“Did General Washington and Doctor Franklin recognize the Professor as an emissary of the Mystery School which has so long controlled the political destinies of this planet? Benjamin Franklin was a philosopher and a Freemason—possibly a Rosicrucian initiate. He and the Marquis de Lafayette—also a man of mystery—constitute two of the important links in the chain of circumstance that culminated in the establishment of the original thirteen American colonies as a free and independent nation. Dr. Franklin’s philosophic attainments are well attested in Poor Richard’s Almanac, published by him for many years under the name of Richard Saunders. His interest in the cause of Freemasonry is also shown in his publication of Anderson’s Constitutions of ‘Freemasonry.
“It was during the, evening of July 4, 1776, that the second of these mysterious episodes occurred. In the old State House in Philadelphia, a group of men were gathered for the momentous task of severing the tie between the old country and the new. It was a grave moment, and not a few of those present feared that their lives would be the forfeit for their audacity.
In the midst of the debate a fierce voice rang out. The debaters stopped and turned to look upon the stranger. Who was this man who had suddenly appeared in their midst and had transfixed them with his oratory? They had never seen him before, none knew when he had entered; but his tall form and pale face filled them with awe. His voice ringing with a holy zeal, the stranger stirred them to their very souls. His closing words rang. through the building, ‘God has given America to be free!’
As the stranger sank into a chair exhausted, a wild enthusiasm burst forth. Name after name was placed upon the parchment: the Declaration of Independence was signed. But where was the man who had precipitated the accomplishment of this immortal task—who had lifted for a moment the veil from the eyes of the assemblage and revealed to them a part at least of the great purpose for which the, new nation was conceived? He had disappeared, nor was he ever seen or his identity established. This episode parallels others of a similar kind recorded by ancient historians attendant upon the founding of every new nation. Are they coincidence, or do they indicate that the divine wisdom of the ancient mysteries still is present in the world, serving mankind as it did of old?”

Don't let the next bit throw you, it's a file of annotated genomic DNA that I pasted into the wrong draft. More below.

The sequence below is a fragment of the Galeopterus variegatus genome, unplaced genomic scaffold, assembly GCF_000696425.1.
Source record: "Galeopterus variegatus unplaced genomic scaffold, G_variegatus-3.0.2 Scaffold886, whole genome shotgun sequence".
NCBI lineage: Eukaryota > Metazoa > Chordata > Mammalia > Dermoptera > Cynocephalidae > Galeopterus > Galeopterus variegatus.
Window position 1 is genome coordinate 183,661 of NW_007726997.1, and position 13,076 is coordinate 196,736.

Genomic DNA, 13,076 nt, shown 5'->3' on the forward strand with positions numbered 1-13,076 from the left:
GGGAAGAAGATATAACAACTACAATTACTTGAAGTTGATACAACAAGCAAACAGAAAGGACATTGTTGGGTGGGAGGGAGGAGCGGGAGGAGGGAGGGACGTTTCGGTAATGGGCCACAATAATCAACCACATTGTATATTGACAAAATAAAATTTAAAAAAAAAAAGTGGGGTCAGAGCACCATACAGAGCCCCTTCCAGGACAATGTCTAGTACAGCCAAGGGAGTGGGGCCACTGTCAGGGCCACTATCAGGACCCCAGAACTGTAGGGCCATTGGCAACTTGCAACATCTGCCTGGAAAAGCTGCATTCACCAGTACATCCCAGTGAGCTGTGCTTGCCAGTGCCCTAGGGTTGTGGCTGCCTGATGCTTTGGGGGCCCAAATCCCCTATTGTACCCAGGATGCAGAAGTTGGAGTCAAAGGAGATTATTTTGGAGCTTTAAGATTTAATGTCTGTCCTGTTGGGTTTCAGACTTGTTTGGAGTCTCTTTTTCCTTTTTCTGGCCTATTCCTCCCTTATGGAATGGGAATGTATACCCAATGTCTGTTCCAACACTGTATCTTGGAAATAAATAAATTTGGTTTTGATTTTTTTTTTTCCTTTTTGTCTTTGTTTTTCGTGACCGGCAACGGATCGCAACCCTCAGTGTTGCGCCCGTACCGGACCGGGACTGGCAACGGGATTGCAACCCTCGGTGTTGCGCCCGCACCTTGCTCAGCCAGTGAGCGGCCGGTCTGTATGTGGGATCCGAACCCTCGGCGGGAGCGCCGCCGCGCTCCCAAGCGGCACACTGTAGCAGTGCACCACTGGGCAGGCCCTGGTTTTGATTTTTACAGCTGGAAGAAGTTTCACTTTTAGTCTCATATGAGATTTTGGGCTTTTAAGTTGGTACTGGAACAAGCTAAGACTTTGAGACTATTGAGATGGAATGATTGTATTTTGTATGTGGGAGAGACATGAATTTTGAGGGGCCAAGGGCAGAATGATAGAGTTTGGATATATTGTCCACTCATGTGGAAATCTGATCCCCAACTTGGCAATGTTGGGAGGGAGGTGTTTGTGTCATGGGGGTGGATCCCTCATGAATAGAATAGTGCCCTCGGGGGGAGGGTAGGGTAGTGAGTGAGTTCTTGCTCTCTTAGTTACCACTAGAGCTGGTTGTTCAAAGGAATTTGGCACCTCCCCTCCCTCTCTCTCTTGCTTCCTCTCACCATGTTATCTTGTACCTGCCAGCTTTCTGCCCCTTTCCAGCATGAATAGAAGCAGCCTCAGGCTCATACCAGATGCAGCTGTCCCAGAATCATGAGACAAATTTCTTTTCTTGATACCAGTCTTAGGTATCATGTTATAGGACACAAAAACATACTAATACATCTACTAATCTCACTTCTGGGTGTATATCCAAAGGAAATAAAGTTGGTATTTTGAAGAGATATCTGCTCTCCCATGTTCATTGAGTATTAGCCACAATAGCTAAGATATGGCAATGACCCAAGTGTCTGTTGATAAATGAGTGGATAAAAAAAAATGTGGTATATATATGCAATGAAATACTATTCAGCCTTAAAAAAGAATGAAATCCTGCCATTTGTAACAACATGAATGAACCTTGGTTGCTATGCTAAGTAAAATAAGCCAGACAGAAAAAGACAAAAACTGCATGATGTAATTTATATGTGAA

And here is what purports to be his actual speech from http://www.ascension-research.org/Sign_that_Document.html
Signing the Declaration of Independence
(St. Germain is in the back, the only man pictured in a hat. This same portrait appears on the $2 bill.)
Sign That Document!
The following is taken from Washington and His Generals: or, Legends of the Revolution by George Lippard, published in 1847. The signers of the Declaration of Independence sat in Independence Hall at Philadelphia, contemplating losing their heads or being hanged. Their courage wavered. The document sat there unsigned. An extraordinary catalyst was needed to move them to action. An unknown man rose and gave an electrifying speech. He disappeared soon after.
By signing the Declaration, all were guilty of high treason under British law. The penalty for high treason was to be hanged by the neck until unconscious, then cut down and revived, then disemboweled and cut into quarters. The head and quarters were at the disposal of the crown.
No wonder they wavered! No wonder they discussed back and forth for days on end before signing the document that carried so grave a penalty. An old legend dramatizes the story of the one who galvanized the delegates and gave them the courage to sign that document.
But still there is doubt–and that pale-faced man, shrinking in one corner, squeaks out something about axes, scaffolds, and a–gibbet!